You have the right to refuse random police searches anywhere and anytime, so long as you aren't crossing a border checkpoint or entering a secure facility like an airport. Don't be shy about standing up for your own privacy rights, especially when police are looking for evidence that could put you behind bars.

2. Refusing a search protects you if you end up in court.

It's always possible that police might search you anyway when you refuse to give consent, but that's no reason to say "yes" to the search. Basically, if there's any chance of evidence being found, agreeing to a search is like committing legal suicide, because it kills your case before you even get to court.

If you refuse a search, however, the officer will have to prove in court that there was probable cause to do a warrantless search. This will give your lawyer a good chance to win your case, but this only works if you said "no" to the search.

3. Saying "no" can prevent a search altogether.

Data on police searches are interesting, but they don't show how many searches didn't happen becausea citizen said no. A non-search is a non-event that goes unrecorded, giving rise to a widespread misconception that police will always search with or without permission.

I know refusing searches works because I've been collecting stories from real police encounters. The reality is that police routinely ask for permission to search when they have absolutely no evidence of an actual crime. If you remain calm and say no, there's a good chance they'll back down, because it's a waste of time to do searches that won't hold up in court anyway.

4. Searches can waste your time and damage your property.

Do you have time to sit around while police rifle through your belongings? Police often spend 30 minutes or more on vehicle searches and even longer searching homes. You certainly can't count on officers to be careful with valuables or to put everything back where they found it. If you waive your 4th Amendment rights by agreeing to be searched, you will have few legal options if any property is damaged or missing after the search.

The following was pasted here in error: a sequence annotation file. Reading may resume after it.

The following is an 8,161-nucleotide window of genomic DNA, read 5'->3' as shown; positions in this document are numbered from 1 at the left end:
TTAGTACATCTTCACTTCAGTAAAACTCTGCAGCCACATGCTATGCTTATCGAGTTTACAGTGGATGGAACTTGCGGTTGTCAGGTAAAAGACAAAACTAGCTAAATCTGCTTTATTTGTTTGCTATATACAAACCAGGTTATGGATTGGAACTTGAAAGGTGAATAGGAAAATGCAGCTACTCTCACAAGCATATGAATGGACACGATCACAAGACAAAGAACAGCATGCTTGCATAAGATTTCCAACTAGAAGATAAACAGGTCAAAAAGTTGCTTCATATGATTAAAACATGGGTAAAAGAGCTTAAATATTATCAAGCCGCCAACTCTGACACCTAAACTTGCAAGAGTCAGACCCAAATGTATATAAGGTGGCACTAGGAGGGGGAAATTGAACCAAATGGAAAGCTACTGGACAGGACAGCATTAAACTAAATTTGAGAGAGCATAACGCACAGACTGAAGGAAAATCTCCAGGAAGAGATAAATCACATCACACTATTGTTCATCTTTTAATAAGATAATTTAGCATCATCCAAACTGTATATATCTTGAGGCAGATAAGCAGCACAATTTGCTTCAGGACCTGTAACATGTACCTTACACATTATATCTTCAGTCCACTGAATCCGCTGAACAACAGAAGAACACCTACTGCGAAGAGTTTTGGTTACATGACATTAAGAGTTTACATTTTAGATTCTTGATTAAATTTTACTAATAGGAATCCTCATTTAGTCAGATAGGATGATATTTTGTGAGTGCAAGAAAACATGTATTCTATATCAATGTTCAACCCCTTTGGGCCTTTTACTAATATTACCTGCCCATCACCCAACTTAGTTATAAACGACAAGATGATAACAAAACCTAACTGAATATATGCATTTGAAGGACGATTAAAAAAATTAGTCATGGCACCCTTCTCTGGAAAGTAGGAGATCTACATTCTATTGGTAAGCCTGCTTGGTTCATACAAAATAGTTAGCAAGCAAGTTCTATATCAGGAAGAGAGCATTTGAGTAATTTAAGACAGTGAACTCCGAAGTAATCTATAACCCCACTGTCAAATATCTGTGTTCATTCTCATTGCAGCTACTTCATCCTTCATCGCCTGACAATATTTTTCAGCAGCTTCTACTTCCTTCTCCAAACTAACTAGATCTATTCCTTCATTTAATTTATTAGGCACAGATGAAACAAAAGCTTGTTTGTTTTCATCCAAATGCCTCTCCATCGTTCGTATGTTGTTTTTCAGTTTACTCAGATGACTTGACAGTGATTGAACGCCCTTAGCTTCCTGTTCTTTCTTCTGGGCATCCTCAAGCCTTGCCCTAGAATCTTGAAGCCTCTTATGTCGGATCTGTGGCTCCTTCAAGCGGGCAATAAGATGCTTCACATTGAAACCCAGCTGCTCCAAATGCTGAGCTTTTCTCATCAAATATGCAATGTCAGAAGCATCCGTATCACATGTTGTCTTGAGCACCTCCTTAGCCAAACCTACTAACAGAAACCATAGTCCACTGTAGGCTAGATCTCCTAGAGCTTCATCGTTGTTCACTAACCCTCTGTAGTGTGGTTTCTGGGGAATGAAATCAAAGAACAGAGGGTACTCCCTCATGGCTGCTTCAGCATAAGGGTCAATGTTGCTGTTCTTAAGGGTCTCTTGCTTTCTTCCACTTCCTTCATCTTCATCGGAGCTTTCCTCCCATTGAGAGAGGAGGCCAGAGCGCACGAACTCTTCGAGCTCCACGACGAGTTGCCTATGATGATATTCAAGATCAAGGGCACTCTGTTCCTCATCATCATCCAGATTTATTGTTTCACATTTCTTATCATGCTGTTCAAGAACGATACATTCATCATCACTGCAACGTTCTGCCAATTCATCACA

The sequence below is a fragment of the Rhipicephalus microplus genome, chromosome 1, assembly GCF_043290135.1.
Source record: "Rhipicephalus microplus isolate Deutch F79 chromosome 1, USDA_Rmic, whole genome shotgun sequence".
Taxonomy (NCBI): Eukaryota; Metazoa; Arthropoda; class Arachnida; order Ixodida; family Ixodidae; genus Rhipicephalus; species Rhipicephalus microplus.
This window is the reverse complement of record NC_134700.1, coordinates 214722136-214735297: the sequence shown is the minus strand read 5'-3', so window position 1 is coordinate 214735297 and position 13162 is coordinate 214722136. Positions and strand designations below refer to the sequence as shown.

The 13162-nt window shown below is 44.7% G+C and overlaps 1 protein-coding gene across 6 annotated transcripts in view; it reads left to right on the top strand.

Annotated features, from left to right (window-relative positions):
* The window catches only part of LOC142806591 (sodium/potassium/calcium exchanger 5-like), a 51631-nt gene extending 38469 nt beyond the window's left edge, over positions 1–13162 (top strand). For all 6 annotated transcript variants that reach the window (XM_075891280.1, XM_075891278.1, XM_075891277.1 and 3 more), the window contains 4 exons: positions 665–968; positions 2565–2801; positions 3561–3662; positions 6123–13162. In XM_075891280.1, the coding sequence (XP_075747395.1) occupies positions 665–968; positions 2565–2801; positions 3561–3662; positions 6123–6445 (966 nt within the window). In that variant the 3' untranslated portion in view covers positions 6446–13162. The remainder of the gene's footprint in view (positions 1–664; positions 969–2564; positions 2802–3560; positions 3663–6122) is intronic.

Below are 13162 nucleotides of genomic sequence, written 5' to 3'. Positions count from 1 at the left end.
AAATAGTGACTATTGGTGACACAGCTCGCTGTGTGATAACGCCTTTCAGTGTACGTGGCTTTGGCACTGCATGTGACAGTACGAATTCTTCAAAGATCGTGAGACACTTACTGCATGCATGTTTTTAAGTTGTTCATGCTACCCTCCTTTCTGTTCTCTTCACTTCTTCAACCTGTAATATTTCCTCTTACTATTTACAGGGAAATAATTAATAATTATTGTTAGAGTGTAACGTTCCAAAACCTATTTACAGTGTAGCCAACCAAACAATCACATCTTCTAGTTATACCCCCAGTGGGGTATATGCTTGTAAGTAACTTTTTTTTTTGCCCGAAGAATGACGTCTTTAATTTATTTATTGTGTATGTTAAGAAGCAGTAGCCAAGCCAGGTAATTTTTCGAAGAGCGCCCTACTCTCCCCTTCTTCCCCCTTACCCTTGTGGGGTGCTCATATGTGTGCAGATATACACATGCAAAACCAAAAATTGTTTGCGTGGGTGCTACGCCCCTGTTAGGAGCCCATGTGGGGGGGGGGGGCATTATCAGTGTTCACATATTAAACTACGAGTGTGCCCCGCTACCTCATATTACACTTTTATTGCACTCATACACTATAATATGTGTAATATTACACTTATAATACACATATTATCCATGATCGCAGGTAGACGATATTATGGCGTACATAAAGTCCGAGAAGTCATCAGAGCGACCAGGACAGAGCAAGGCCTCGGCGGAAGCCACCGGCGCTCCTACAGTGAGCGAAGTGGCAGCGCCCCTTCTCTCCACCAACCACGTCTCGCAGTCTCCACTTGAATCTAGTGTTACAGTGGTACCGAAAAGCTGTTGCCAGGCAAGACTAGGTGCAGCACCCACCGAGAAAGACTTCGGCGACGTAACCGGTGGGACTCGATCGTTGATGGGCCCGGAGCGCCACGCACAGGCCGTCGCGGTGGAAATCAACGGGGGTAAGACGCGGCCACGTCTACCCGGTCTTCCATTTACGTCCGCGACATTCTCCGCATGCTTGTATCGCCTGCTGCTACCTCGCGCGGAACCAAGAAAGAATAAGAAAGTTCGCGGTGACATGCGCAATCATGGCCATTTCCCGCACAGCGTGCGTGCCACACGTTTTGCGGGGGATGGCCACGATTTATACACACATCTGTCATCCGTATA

5. You never know what they'll find.

Are you 100 percent certain there's nothing illegal in your home or vehicle? You can never be too sure. A joint roach could stick to your shoe on the street and wind up on the floorboard. A careless acquaintance could have dropped a baggie behind the seat. Try telling a cop it isn't yours, and they'll just laugh and tell you to put your hands behind your back. If you agreed to the search, you can't challenge the evidence. But if you're innocent and you refused the search, your lawyer has a winnable case.

Remember that knowing your rights will help you protect yourself, but no amount of preparation can guarantee a good outcome in a bad situation. Your attitude and your choices before, during, and after the encounter will usually matter more than your knowledge of the law. Stay calm no matter what happens, and remember that you can always report misconduct after things settle down.

Finally, please don't be shy about sharing this information with your friends and family. Understanding and asserting your rights isn't about getting away with anything, and it isn't about disrespecting police either. These rights are the foundation of freedom in America, and they get weaker whenever we fail to exercise them.

Scott Morgan is Associate Director of and co-creator of the film 10 Rules for Dealing with Police.

Related Links:
* 'Will anything sensible be done?' asked Gore Vidal about the drug war, 40 years ago. So far, there's no sign
Allan Massie, The Telegraph
* David Cameron knows the drug laws aren't working; his failure to change them is simple cowardice
Tom Chivers, The Telegraph
* It’s time to end the failed war on drugs
Richard Branson, The Telegraph
* War On Drugs
Report of the Global Commission on Drug Policy
* Ending the War on Drugs would help to fix the budget
E.D. Kain, Forbes